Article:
Scenarios USA

Scenarios USA, a nonprofit organization devoted to helping kids make smarter decisions about sex, announced the two winners for their “What’s The Real Deal” contests on February 6, 2004. The contests, which took place in south Texas and in Miami, encouraged kids ages twelve to twenty-two to submit stories or scripts about the problems they face at school and at home.

After reviewing over 200 proposals, a national review board composed of 300 teachers, filmmakers, teenagers, and even a Supreme Court justice, narrowed the pool down to twelve finalists. Then a select panel of twenty judges, including teenagers and adults, hotly debated the winning two. One group of five seniors—Gladys Sanchez, Kristal Villarreal, Amanda Ramirez, Laura Coria, and Juan Carlos “Charlie” Ramirez—from Mission, Texas, won for their script about sex and relationships, and Katrina Garcia, from Miami, also a senior, won for her script about bulimia. Actress Carrie Anne Moss (The Matrix, Memento) personally called the contestants to inform them of their awards. They will see their short films made by established directors, and they will get to participate in the process.

But these awards are not just for the kids who wrote the scripts. Because Scenarios USA wants the films to be used as teaching aids in schools, they involve the entire community in the production. Maura Minsky, co-founder of Scenarios USA, explains, “On the panel, everyone has their own agenda. The kids have one opinion, the adults have another. But what we find is that once the decision is made, the schools allow the kids to push the envelope—they are not censored. The entire class gets involved, and they are mentored on the set. Because we want them to use the films in the schools, they are filmed in the communities where they are set. We listen to the kids.”

Ben Younger (Boiler Room, Prime) will direct the south Texas film, called Someone’s Sorrow, in the spring. “My politics are very much in line with Scenarios’,” he says. “Someone’s Sorrow is about teen choices—the choices about sex, before and after; whether to use contraception, whether to have a baby. Sometimes they don’t even have a choice. One girl on the panel thought abortion was illegal in Texas. This is a film that needs to get made.”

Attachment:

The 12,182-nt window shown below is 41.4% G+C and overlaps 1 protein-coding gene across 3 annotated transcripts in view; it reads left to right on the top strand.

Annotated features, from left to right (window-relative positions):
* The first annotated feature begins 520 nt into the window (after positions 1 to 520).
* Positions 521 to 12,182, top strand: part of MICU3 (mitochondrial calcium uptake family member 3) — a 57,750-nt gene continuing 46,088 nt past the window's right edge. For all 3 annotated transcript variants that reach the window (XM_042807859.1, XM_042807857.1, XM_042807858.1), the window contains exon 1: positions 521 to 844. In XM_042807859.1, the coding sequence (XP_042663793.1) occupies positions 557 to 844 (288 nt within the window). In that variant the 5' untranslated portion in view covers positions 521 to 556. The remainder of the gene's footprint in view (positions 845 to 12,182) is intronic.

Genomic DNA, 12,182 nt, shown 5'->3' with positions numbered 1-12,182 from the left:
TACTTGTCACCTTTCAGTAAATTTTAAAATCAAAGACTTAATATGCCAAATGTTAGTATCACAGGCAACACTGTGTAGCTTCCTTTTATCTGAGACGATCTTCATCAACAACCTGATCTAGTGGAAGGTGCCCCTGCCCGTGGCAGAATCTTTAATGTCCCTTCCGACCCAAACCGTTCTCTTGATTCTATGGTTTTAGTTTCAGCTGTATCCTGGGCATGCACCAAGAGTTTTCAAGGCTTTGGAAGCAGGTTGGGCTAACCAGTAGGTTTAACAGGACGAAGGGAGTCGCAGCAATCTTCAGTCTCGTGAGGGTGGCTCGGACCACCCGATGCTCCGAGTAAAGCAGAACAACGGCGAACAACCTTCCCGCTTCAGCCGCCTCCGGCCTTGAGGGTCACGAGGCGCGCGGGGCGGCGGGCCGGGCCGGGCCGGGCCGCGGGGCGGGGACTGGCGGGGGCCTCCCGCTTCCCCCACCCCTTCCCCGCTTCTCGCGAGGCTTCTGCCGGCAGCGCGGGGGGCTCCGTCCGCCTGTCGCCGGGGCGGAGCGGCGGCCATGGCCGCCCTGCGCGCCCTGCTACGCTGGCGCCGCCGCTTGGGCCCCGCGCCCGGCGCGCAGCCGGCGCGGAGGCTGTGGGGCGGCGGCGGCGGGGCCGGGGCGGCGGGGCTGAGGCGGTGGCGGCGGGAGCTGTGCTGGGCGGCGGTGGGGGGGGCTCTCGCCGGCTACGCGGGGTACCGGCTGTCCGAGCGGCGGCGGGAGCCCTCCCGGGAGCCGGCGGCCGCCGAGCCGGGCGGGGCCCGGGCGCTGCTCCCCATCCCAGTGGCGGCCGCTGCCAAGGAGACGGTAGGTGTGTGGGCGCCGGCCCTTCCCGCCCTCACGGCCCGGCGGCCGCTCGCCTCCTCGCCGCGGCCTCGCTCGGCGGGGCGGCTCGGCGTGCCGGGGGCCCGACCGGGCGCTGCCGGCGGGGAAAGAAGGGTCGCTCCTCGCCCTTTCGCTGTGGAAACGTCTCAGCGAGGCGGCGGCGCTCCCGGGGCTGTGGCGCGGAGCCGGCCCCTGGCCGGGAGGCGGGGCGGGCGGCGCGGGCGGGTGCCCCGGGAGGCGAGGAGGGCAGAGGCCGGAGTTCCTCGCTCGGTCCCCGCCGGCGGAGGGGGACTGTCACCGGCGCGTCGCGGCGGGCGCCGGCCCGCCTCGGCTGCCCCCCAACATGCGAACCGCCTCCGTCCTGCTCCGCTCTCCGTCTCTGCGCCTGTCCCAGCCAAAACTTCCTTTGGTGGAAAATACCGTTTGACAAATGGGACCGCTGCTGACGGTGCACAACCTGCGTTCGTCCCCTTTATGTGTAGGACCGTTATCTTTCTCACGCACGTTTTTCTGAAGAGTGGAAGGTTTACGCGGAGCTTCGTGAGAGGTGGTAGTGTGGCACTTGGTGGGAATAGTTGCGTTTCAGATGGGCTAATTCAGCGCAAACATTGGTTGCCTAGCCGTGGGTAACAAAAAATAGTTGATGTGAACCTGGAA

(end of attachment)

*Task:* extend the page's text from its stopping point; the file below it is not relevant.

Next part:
Someone’s Sorrow focuses on two female best friends who deal with their relationships in different ways. One couple uses contraception correctly and talks about their problems, while the other couple is less communicative and does not take birth control seriously. “Teen pregnancy is a common problem in south Texas,” says Minsky. “The Rio Grande Valley is the largest growing metropolis in the country, but it is also one of the poorest. The script was chosen because high pregnancy rates and AIDS are serious problems in that community, but also because the dialogue is so clever and funny.”

Jamie Babbit (But I’m A Cheerleader, Popular) has agreed to direct the Miami film, A Memoir to My Former Self. “Body issues are a big deal in Miami,” says Minsky. “And this is our first film to deal with the subject. We thought it was important for the community and beyond.”

The directors work on a volunteer basis, and have about two days to shoot. Approximately one week is devoted to pre-production, and one week to two months for development. Once the films are finished, the contestants are flown to New York City and their films are given a proper debut. “Sometimes I think that’s what the kids are most excited about,” laughs Minsky. This December, the Texas and Miami films will premiere with the winner from the Scenarios New York City contest, which is still in progress. A national contest will take place in 2006.

Scenarios USA stems from Scenarios from the Sahel, a West African program created by a French organization working to fight AIDS. The 3,000 Scenarios Against a Virus contests were held in Africa during the 1990s, and in 1998, the films were broadcast during the World Cup, most likely reaching one hundred million Africans. Scenarios USA has adopted a similar approach. In addition to being used as teaching aids in schools, their films have been seen on Showtime, ABC’s World News Tonight, PBS, NBC, MTV, and Oxygen.

For more info, visit

or contact; 866-414-1044.

About :

Alyssa Worsham is a freelance writer in New York City